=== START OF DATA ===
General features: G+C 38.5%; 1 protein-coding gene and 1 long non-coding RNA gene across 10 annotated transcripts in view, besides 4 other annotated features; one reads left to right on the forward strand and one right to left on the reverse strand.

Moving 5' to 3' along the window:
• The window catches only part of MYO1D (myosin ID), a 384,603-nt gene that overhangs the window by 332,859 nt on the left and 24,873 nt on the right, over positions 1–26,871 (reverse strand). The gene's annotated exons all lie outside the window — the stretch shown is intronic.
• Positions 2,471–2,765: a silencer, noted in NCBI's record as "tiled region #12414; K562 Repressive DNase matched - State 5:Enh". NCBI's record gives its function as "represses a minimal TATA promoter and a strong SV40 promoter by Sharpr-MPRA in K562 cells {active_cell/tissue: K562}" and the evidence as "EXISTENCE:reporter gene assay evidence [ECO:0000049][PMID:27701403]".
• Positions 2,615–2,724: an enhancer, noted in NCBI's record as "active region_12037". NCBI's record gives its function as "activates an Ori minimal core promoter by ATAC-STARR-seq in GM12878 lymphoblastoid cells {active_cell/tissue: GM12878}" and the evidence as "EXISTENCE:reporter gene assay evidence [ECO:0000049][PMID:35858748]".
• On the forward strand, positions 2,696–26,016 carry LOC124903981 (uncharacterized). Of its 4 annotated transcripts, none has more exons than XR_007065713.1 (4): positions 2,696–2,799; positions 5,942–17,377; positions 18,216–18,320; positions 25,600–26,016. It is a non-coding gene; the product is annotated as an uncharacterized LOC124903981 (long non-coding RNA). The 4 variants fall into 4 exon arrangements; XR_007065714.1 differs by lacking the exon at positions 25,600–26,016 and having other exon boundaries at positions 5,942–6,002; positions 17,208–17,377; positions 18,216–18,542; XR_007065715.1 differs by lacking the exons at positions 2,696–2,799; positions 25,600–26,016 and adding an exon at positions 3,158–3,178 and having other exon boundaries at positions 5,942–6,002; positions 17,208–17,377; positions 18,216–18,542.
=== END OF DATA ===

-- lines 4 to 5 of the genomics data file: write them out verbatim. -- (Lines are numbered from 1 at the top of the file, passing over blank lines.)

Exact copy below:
• Positions 2,471–2,765: a silencer, noted in NCBI's record as "tiled region #12414; K562 Repressive DNase matched - State 5:Enh". NCBI's record gives its function as "represses a minimal TATA promoter and a strong SV40 promoter by Sharpr-MPRA in K562 cells {active_cell/tissue: K562}" and the evidence as "EXISTENCE:reporter gene assay evidence [ECO:0000049][PMID:27701403]".
• Positions 2,615–2,724: an enhancer, noted in NCBI's record as "active region_12037". NCBI's record gives its function as "activates an Ori minimal core promoter by ATAC-STARR-seq in GM12878 lymphoblastoid cells {active_cell/tissue: GM12878}" and the evidence as "EXISTENCE:reporter gene assay evidence [ECO:0000049][PMID:35858748]".